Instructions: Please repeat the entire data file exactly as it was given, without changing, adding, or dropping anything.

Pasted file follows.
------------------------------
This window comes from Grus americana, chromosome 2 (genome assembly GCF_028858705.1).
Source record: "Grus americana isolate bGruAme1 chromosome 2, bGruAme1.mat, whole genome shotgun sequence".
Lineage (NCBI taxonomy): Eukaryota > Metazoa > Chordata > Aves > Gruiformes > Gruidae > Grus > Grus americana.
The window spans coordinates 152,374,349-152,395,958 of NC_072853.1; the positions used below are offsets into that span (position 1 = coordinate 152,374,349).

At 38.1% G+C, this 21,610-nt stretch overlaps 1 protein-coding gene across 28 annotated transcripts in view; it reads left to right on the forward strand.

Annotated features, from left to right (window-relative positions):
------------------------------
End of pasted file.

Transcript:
This window comes from Grus americana, chromosome 2 (genome assembly GCF_028858705.1).
Source record: "Grus americana isolate bGruAme1 chromosome 2, bGruAme1.mat, whole genome shotgun sequence".
Lineage (NCBI taxonomy): Eukaryota > Metazoa > Chordata > Aves > Gruiformes > Gruidae > Grus > Grus americana.
The window spans coordinates 152,374,349-152,395,958 of NC_072853.1; the positions used below are offsets into that span (position 1 = coordinate 152,374,349).

At 38.1% G+C, this 21,610-nt stretch overlaps 1 protein-coding gene across 28 annotated transcripts in view; it reads left to right on the forward strand.

Annotated features, from left to right (window-relative positions):